As anybody who has ever tried a truly great Italian wine will be able to tell you, the country produces some of the best wine known to man. Today there are literally hundreds of winemakers dotted around the country, from those who are just starting out and bringing their innovative techniques to a wider audience, through to those who have been established for centuries and continue to create some of the classic wines that so many people enjoy.
With that in mind we thought we would take a look at the history of wine in Italy and how it came to be one of the most important commodities produced by the country.
There has been some debate about how the winemaking tradition got started in Italy, but most scholars tend to point towards the Greeks as playing a major part in establishing the first vineyards in the country, thus putting it on the path to have its potential recognised.
The Ancient Greeks occupied a number of areas of what would become Italy during their time, at one point taking up residence in what is now Sicily and southern Italy. It was here that the Greeks recognised that the land they were on was particularly lush and fertile, leading them to import a number of vines from their native lands and grant the area the name of Oenotria, which literally translates into “land of wine”.
However, it wasn’t just the Greeks who recognised Italy’s potential. During the period where they occupied mid-Italy, the Etruscans also took advantage of the fertile land. They took the vines that had been introduced by the Greeks and applied their own winemaking techniques, creating the famed Tuscan wine industry in the process. In fact, it is believed that the Etruscans were using temperature-controlled fermentation in their winemaking long before it became a ‘revolutionary’ technique in the 20th century, though their methods were different due to the technology available at the time.
The Romans Arrive
Though both the Greeks and the Etruscans made enormous strides in both starting and establishing the Italian wine industry, it was not until the Romans arrived in the area that the industry truly began to grow into something similar to what it is today.
Much like the Greeks, the Roman Empire also had its own god of wine, so it is perhaps no surprise that demand for the drink began to increase as their influence in the region spread. With such fertile land in practically every region of what would become Italy, it was not too difficult for supply to keep up with demand and the Romans soon found themselves basking in a host of glorious wines, all of which offered differences based on the region in which they were created.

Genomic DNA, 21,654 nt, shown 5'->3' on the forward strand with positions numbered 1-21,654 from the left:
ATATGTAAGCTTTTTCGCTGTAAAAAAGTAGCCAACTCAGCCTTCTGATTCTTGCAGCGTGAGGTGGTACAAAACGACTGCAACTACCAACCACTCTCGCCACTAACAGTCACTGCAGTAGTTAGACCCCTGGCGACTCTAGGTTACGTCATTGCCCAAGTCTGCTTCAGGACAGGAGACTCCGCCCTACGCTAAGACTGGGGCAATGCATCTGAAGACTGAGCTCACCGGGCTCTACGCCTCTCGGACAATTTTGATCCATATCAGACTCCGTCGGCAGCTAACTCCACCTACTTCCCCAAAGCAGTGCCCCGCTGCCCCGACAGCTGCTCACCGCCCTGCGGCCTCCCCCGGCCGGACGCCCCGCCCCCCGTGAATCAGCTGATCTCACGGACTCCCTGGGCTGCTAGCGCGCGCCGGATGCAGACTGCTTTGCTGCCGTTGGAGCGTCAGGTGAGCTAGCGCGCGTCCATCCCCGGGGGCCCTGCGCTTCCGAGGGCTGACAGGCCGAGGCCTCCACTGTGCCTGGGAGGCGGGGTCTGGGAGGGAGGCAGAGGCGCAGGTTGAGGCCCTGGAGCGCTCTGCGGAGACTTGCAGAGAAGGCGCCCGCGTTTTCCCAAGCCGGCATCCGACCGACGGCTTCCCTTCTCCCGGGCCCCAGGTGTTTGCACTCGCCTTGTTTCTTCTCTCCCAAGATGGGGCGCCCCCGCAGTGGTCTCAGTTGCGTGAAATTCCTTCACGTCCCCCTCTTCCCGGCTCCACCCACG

Despite this essentially being the genesis of the Italian wine industry, it should be remembered that Roman wine was still very different to what we know today. The Roman’s preferred a lower alcohol content and sweet wines, which led them to add water, honey and other ingredients that modern winemakers wouldn’t dream of tainting their wines with.
Regardless, they still had a huge influence on production techniques, as they improved on the Greek wine presses of old in addition to introducing the use of trellises for their vines. Furthermore, they were also far better than those that came before in terms of finding out which grapes suited which areas, which acted as the genesis of the wine regions that we know today.
Perhaps their most important innovations came in their realisation that some wines improved with age, so they invented wooden barrels to store wine for upwards of a decade to improve on their quality.
All of this led to a full blown industry developing around the wines that the Romans produced, and they ended up exporting many different varieties to regions around Europe. Many of the techniques that they created were thus adopted by other winemaking nations, once again demonstrating the influence of Italy on the industry at large.
The Middle Ages
The boom period was not to last though, as the Middle Ages signalled a dark time for the industry. With the fall of the Roman Empire came to fall of the wine industry that it championed, and Italy’s wines soon fell out of favour.
For a number of years, wines were generally only created by Roman Catholic monks, with some local varieties also created by locals but never reaching outside of families and small communities.
Happily, this trend was reversed with the birth of the Renaissance, and wine once again became a pivotal part of Italian life. It was during this period where the industry that we know today really began to take form, as many important figures of the era espoused the virtues of the drinks they most enjoyed and the creation and exporting of wines once again became commonplace. Some of the most famous winemakers of the current era, such as the Antinori family, came into prominence during this era.
Since then, the industry has only grown from strength to strength. Italian wine’s reputation has continued to grow, both domestically and internationally, and wines from all over the country can now be exported and delivered to regions that would otherwise have not experienced them.
The rise of modern delivery methods, such as vehicles and planes, has helped enormously with this, making it easier than ever to get various wines to the places that they need to go. Furthermore, the rise of the internet now makes such vintages more accessible than ever before.
No longer do wine fans need to wait for their local provider to import a wine that they want to try, as practically every major winemaker maintains a web presence and has agreements in place with various distributors to extend their reach. The current industry produces as many as 8 billion bottles of wine every single year and only continues to grow as their reach extends beyond the more traditional markers and into brand new territories.
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